In a year when sobering news on the growing number of hungry in the world have shined a light on persistent deprivation, the new UN Food and Agriculture Organization (FAO) report, The State of Food and Agriculture 2017 (SOFA) focuses renewed attention on rural areas, proposing their transformation into arteries of agriculture-led industrial growth to meet the twin challenges posed by hunger and poverty.
“We should invest in rural areas, not because a lot of poor and hungry live here, but that’s where economic opportunities are,” said Andrea Cattaneo, senior economist, FAO, at a recent IFPRI seminar, “How to transform food systems for inclusive growth and poverty eradication,” that explored the FAO report. A majority of world’s poor and hungry still reside in the rural areas, but data over the last 20 years show poverty rates have fallen in both rural and urban areas in East and Southeast Asia, even though Africa South of the Sahara lags far behind.
Cattaneo outlined three key messages from this year’s report: First, economic growth in rural areas has helped millions escape poverty, and going forward it will be a critical factor in ending hunger by 2030. Second, urbanization and dietary changes in both rural and urban areas are transforming the food system, creating both opportunities and challenges. Third, it is important to link the world’s nearly 500 million small farmers to growing domestic markets to reduce poverty. This effort requires an “agro-territorial” approach—a focus in rural development planning, designed to strengthen the physical, economic, social, and political connections between small urban centers and their surrounding rural areas, the report recommends.
The SOFA report picks up where another recent FAO report, State of Food Security and Nutrition in the World 2017 (SOFI) left off, said Vimlendra Sharan, director, FAO Liaison Office for North America. Sharan said rural development is key to hunger eradication, and the latest report argues new global realities have forced us to look at models of development beyond industrialization.
Agro-industry is a crucial factor in bringing about rural transformation and reducing poverty, said Louise Fox, chief economist, United States Agency for International Development (USAID). Although agro-industry is still underdeveloped in Africa, the opportunities it creates going forward will have a multiplier effect, and increase demand for food in the country.
“But it alone wouldn’t do the trick,” said Fox. Population growth is one major obstacle to moving people out of poverty into well-paying jobs. “High fertility rates in Africa South of the Sahara will retard the employment transformation rate. No country had employment transformation with such high levels of fertility,” she said.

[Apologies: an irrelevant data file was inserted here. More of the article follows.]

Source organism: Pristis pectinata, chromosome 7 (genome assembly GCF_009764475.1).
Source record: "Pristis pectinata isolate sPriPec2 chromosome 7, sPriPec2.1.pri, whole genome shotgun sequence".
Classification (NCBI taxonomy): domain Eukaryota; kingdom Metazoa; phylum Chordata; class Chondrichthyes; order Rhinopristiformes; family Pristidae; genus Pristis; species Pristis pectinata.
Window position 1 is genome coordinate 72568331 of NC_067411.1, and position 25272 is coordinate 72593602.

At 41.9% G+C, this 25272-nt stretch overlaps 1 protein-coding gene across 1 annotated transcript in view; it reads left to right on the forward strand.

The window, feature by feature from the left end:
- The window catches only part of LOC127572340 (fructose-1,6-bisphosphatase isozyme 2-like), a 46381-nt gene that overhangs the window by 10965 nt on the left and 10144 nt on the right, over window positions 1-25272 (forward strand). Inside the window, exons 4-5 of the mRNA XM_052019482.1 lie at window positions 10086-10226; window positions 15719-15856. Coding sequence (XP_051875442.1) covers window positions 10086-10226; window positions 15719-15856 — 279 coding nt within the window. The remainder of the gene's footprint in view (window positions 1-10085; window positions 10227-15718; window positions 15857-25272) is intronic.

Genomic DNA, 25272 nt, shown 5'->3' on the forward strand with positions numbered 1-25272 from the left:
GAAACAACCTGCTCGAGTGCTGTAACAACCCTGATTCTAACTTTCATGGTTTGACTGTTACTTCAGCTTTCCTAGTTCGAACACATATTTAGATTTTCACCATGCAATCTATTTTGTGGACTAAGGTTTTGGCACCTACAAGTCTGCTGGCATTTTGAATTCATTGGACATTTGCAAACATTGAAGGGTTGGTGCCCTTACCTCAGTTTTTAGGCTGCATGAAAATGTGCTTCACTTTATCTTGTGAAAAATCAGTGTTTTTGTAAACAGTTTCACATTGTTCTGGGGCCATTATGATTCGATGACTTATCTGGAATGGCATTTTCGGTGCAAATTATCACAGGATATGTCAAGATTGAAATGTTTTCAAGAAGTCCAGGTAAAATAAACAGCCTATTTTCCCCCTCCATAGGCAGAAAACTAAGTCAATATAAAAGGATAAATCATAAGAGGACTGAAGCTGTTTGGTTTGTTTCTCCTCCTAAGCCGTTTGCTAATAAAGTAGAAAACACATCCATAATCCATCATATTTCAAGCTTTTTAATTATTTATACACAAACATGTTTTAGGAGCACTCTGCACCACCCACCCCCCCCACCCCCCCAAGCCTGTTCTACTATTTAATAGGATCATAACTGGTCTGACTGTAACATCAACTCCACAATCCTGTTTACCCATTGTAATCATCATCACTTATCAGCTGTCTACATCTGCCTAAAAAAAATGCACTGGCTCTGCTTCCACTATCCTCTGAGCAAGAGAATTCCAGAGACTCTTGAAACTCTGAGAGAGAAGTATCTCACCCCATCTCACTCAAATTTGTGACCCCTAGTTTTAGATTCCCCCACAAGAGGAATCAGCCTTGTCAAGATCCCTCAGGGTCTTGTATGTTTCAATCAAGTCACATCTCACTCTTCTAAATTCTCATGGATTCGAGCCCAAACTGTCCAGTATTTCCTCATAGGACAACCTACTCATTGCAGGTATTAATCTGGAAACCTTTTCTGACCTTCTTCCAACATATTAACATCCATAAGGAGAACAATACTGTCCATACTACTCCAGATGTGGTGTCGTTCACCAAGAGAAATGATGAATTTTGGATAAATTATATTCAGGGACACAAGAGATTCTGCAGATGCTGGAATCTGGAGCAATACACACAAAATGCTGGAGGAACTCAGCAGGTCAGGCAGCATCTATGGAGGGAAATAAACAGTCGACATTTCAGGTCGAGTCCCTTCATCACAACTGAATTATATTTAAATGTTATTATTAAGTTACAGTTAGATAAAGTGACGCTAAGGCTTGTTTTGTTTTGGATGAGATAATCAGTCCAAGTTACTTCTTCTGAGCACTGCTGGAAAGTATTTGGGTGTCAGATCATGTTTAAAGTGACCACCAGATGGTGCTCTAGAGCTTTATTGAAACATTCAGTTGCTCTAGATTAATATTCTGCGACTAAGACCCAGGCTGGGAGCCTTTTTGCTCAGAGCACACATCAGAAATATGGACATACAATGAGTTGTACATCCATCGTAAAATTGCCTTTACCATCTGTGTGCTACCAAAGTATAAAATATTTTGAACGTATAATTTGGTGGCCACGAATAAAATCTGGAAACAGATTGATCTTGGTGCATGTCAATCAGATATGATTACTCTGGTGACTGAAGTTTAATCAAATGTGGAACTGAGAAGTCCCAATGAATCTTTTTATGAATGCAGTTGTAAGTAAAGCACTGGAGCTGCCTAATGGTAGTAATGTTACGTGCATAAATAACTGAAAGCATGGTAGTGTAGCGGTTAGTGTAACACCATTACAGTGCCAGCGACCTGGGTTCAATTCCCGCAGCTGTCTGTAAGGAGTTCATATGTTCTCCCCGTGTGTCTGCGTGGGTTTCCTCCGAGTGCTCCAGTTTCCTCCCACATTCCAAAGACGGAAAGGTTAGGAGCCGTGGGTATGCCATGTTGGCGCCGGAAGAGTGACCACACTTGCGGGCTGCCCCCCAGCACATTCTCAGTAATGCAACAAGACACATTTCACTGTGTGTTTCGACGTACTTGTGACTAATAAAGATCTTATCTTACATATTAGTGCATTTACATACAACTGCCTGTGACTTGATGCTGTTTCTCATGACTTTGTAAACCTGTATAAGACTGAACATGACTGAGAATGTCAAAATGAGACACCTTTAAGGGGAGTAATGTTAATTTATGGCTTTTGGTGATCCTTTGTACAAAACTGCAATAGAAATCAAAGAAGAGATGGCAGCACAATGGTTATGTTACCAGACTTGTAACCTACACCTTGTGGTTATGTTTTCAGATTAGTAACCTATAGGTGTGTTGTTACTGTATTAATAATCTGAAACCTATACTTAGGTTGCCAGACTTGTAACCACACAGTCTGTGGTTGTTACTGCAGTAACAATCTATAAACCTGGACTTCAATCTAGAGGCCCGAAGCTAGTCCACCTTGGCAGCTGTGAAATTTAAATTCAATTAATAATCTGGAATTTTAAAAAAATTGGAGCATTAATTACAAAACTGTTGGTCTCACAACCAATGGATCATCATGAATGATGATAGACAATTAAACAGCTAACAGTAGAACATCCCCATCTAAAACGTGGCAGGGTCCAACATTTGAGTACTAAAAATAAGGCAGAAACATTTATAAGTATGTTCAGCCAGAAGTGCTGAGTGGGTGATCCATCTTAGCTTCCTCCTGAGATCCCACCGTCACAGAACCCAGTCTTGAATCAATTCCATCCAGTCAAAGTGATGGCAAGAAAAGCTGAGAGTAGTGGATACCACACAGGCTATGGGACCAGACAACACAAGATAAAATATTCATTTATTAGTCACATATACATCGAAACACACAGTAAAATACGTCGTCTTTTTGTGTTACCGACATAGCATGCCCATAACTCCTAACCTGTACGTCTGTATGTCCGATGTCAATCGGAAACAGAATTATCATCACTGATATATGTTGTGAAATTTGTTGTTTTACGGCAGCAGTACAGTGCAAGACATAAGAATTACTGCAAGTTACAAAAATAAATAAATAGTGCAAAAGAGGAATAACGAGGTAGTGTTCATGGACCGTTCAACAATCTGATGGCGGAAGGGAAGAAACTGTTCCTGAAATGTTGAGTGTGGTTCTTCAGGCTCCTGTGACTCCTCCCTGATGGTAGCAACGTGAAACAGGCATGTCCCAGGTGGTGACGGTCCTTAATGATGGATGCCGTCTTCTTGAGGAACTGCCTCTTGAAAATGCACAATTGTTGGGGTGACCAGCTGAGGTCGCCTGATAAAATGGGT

World Bank Group Senior Adviser Francisco H.G. Ferreira said that existing policy biases have slowed the growth of rural areas and small towns. “There is a political economy bias in favor of metropolitan cities, which is detrimental to smaller cities and towns,” he said.
Research from rural areas of Africa shows that it isn’t job opportunities primarily driving decisions to migrate from smaller towns and villages to bigger cities, but the availability of public services like schools, healthcare, electricity, and water, Ferreira said. To foster economic growth in rural areas, more investment should go to such services, he said. Building sound policies for rural growth requires decentralized decision-making with adequate safeguards to prevent the effort from being usurped by local elites, and investment in farmers’ human capital, Ferreira said. He also warned of the threat that emerging agro-industry poses to small farmers’ land ownership, and advocated a cooperative model of development.
Astrid Jakobs de Pádua, minister counselor, food and agriculture, German Embassy, said that to avert “land grabbing” by developers, Germany has developed a set of “access to land” voluntary guidelines to increase transparency and accountability and help farmers to know and protect their rights. Various kinds of farmers’ co-operatives have also worked well in Germany in the areas of technology sharing, selling produce in the market, and in the insurance sector.
Moderator Rob Vos, director of IFPRI’s Markets, Trade and Institutions Division, asked the panel how income diversification can be employed as a household strategy to climb out of poverty. That is an important approach to reduce risks, said Paul Dorosh, director of IFPRI’s Development, Strategy and Governance Division—and is more than just crop diversification: “It is about other sources of income from rural non-farm and a chance to link to small urban centers.” Dorosh said that focusing on gender equity and on technological innovations like solar energy and solar cells can also help small farmers to achieve greater income diversification.
Smita Aggarwal is an IFPRI Communications Specialist.